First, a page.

Take a break this evening. After you’ve gone to Mass, or eaten your matzo, or taken a dip in the ocean or whatever other activity you might be doing today, on this 20th day of the fourth month of the year — take a break. And go read two of Gabriel García Márquez’s most famous short stories.
The Nobel laureate from Colombia died Friday at the age of 87 in Mexico City. Tributes are pouring in from everywhere for one of the 20th century’s greatest writers. His homeland will hold a special ceremony for him Tuesday. The Daily Telegraph tried to rate García Márquez’s essential works. While Vox boasts that “One Hundred Year of Solitude” had the greatest opening of any book ever (“Many years later, as he faced the firing squad, Colonel Aureliano Buendía was to remember that distant afternoon when his father took him to discover ice.”)
But the best way to get a quick-fix of Gabriel García Márquez is by reading a pair of brilliant short stories by the writer.
In the U.S., García Márquez books are fixtures of high school classrooms, used by teachers to introduce Latin America and the literary style of magical realism. (A concept the author never claimed to invent, but he popularized the technique and influenced other Latin American classics like Isabelle Allende’s “House of the Spirits” and Laura Esquivel’s “Like Water for Chocolate.” He explained to The Atlantic back in 1973 that “Surrealism comes from the reality of Latin America.”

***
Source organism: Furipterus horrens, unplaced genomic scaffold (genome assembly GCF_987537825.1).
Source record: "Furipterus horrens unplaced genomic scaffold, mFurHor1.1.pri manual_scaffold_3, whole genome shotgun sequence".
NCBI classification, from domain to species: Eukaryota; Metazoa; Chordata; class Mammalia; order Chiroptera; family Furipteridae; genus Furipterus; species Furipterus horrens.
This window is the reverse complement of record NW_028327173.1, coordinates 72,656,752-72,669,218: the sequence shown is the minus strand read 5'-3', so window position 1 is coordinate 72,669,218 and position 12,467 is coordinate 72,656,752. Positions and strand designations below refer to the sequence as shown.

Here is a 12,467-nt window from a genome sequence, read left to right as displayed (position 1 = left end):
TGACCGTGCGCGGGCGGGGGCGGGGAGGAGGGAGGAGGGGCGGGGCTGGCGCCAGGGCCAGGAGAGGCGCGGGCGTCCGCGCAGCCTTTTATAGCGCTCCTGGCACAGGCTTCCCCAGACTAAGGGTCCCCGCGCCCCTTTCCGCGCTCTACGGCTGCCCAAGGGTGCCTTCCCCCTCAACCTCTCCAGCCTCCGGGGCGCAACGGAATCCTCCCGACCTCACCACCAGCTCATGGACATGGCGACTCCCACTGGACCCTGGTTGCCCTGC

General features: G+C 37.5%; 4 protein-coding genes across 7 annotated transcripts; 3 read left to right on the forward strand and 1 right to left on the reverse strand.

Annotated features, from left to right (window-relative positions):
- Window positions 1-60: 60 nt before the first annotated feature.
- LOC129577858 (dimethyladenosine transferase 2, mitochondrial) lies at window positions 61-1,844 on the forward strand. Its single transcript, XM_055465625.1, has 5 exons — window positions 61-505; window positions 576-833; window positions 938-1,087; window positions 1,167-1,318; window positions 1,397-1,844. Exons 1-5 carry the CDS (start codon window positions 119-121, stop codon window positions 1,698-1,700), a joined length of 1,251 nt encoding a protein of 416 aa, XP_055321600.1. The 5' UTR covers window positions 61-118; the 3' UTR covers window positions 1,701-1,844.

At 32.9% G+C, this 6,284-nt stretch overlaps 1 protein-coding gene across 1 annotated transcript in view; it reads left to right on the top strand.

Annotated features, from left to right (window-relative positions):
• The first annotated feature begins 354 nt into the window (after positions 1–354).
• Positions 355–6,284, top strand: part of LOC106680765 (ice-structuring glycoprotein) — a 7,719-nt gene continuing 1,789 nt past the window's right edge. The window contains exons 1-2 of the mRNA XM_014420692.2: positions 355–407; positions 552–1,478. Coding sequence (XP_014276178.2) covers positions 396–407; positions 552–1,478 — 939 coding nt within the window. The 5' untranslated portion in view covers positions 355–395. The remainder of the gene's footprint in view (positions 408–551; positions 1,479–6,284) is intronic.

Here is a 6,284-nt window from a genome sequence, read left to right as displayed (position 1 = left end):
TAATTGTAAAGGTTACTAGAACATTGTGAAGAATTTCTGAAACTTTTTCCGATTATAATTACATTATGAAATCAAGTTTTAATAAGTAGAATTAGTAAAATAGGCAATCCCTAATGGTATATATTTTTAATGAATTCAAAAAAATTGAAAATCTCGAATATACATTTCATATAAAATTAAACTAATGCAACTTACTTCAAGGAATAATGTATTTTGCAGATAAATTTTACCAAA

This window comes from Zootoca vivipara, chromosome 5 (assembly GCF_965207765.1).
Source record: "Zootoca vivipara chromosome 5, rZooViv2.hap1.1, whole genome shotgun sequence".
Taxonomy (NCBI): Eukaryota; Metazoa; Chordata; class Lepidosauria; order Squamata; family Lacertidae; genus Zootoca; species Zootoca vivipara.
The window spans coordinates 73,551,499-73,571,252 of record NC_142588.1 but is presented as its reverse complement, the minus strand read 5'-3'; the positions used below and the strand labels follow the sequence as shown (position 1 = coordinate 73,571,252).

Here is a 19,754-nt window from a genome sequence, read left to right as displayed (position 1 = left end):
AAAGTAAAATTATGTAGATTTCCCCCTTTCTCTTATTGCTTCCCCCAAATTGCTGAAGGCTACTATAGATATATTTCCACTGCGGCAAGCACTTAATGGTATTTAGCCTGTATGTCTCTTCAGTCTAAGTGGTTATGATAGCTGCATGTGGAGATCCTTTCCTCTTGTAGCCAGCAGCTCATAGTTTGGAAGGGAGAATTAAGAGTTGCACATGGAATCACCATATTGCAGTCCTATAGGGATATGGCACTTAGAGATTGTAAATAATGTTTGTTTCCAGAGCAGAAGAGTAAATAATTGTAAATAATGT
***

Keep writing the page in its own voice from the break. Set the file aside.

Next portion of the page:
In my high school, we were never assigned “One Hundred Years of Solitude” or “Love in the Time of Cholera” or any of his novels. We just read two short stories (along with the haunting novella “Chronicle of a Death Foretold”). They’ve stuck with me ever since my high school days. Sublime, aching tales that use the surreal to bring out honest emotion. Both those stories are available online. Read them here: